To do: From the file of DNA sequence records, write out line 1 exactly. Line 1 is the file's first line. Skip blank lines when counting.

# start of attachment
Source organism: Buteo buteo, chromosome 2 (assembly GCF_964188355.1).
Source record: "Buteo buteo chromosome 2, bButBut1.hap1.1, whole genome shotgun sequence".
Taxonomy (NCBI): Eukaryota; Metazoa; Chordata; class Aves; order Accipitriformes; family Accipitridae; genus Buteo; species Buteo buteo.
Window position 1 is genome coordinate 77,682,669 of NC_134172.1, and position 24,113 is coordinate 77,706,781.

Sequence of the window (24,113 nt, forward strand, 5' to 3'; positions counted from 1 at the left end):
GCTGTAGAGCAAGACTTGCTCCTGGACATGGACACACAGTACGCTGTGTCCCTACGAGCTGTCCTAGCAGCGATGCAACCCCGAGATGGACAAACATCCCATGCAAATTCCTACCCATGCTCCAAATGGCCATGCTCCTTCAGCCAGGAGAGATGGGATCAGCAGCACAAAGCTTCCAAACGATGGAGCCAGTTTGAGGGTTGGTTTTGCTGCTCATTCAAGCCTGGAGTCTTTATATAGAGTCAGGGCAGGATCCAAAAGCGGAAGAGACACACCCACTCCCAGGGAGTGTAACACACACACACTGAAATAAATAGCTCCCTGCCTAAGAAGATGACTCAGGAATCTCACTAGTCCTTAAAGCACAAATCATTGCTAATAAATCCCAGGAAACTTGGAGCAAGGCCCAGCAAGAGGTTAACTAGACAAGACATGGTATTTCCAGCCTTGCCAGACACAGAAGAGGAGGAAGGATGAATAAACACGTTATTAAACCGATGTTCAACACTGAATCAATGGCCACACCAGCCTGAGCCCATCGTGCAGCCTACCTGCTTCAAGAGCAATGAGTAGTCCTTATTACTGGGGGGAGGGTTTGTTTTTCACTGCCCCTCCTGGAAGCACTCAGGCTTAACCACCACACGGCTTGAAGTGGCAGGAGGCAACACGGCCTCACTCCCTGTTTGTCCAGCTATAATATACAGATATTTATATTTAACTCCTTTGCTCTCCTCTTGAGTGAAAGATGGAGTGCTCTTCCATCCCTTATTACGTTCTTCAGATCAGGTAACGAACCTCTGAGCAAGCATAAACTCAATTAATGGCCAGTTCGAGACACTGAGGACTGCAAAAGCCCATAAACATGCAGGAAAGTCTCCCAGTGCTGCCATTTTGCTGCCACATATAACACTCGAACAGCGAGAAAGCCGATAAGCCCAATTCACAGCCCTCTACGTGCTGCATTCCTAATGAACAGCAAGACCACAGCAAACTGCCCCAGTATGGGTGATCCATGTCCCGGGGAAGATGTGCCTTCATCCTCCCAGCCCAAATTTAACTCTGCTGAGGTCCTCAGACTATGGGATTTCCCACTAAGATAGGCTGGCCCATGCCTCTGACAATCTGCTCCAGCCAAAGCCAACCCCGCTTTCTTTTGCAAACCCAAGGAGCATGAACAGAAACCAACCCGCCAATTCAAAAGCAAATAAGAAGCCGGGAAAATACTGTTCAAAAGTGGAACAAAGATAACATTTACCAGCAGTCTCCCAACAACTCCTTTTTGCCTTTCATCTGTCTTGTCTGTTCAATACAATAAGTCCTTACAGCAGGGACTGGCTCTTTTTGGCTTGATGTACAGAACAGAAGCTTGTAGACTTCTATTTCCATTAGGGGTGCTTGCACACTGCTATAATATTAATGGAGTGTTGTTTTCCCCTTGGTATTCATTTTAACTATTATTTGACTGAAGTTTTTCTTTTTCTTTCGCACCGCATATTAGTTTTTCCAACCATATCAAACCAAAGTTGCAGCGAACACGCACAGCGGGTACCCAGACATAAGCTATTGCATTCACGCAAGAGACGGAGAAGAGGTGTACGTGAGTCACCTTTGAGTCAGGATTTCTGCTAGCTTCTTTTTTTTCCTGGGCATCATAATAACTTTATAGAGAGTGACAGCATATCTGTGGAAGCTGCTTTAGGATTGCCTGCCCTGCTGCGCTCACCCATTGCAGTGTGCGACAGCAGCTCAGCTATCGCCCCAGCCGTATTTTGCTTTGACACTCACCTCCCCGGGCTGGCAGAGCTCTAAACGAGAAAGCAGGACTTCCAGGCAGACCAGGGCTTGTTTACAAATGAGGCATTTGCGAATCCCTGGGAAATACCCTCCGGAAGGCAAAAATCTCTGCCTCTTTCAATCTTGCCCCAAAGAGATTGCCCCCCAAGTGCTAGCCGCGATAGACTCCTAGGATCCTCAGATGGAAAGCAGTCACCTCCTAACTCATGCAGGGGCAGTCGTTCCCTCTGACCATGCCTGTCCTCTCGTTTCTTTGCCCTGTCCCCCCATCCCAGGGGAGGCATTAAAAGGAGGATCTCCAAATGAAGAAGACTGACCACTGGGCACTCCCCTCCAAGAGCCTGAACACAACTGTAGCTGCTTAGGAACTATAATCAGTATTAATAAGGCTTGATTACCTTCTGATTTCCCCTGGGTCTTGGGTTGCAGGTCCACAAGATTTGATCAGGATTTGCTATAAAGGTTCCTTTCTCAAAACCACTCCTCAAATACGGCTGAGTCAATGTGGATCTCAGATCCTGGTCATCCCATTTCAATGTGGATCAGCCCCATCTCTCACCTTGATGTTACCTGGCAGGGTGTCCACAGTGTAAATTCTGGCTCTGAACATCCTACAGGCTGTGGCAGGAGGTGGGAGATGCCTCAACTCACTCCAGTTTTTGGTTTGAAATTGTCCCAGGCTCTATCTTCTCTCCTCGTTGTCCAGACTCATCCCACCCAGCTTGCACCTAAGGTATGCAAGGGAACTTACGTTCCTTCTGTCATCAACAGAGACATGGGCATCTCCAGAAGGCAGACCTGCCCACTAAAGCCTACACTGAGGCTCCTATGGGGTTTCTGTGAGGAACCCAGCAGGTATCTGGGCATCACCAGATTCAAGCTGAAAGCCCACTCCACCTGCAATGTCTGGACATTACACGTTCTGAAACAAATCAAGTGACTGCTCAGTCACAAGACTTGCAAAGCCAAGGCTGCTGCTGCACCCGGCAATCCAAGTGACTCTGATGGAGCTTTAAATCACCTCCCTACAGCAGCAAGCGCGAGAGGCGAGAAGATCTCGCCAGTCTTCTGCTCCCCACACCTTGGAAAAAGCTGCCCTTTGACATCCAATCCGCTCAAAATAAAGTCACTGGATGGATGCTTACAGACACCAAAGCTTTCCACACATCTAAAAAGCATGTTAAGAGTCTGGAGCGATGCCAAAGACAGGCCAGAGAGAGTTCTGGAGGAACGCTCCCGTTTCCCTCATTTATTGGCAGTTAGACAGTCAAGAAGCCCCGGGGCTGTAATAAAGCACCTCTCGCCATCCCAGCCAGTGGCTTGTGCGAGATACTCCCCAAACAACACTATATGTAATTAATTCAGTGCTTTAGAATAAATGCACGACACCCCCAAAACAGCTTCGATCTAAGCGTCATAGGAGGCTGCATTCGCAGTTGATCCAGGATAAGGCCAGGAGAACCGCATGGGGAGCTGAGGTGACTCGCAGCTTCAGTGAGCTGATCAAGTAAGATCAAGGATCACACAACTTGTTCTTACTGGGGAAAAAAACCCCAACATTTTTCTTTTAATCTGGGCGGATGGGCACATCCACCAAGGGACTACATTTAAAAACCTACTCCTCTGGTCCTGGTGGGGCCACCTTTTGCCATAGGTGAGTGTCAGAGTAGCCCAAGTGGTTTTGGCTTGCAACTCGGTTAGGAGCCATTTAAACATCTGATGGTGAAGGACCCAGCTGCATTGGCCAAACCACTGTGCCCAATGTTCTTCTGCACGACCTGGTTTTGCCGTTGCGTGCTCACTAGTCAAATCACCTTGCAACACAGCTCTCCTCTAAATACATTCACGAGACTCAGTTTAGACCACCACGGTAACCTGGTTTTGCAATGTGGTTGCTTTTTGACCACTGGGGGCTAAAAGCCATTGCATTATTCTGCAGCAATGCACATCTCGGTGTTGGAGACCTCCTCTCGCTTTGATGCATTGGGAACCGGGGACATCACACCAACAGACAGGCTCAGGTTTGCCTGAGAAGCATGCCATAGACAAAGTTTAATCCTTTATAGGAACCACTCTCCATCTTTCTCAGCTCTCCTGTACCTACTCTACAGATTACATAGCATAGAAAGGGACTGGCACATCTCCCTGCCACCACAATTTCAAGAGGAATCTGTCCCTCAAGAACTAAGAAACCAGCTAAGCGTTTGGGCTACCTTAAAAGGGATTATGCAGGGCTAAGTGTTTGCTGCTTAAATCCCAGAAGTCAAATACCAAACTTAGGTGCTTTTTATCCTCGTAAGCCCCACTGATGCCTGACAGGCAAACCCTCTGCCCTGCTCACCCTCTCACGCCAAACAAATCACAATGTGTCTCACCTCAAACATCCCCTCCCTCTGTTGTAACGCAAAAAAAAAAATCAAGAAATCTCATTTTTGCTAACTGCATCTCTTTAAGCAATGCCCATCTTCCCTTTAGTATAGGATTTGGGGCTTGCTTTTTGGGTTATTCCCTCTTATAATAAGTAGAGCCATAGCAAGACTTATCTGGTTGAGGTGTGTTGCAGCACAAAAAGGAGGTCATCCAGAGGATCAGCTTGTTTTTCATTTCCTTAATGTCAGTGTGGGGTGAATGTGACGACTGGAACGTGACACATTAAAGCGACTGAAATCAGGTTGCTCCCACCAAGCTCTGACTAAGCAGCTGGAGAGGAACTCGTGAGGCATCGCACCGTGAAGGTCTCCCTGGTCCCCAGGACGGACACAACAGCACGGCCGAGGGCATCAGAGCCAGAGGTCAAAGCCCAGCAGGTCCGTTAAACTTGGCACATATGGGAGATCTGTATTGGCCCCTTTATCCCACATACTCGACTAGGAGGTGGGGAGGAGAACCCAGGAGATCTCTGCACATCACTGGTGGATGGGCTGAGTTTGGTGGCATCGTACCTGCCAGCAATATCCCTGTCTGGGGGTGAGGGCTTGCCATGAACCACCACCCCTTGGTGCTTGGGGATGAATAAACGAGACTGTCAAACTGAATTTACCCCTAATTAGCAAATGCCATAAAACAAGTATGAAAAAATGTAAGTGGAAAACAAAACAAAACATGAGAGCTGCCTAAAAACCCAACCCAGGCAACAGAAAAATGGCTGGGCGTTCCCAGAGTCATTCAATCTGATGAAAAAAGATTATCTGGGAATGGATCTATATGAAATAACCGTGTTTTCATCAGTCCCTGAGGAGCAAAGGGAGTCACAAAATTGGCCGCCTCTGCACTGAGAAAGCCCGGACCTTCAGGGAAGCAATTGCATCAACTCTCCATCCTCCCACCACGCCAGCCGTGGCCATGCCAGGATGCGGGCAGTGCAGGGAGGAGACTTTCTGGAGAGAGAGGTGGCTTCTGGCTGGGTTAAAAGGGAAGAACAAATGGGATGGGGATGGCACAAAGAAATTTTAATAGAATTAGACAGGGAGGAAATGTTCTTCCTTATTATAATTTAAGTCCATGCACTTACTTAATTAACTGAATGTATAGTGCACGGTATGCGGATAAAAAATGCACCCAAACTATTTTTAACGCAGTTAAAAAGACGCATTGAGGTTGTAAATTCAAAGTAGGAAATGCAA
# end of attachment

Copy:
Source organism: Buteo buteo, chromosome 2 (assembly GCF_964188355.1).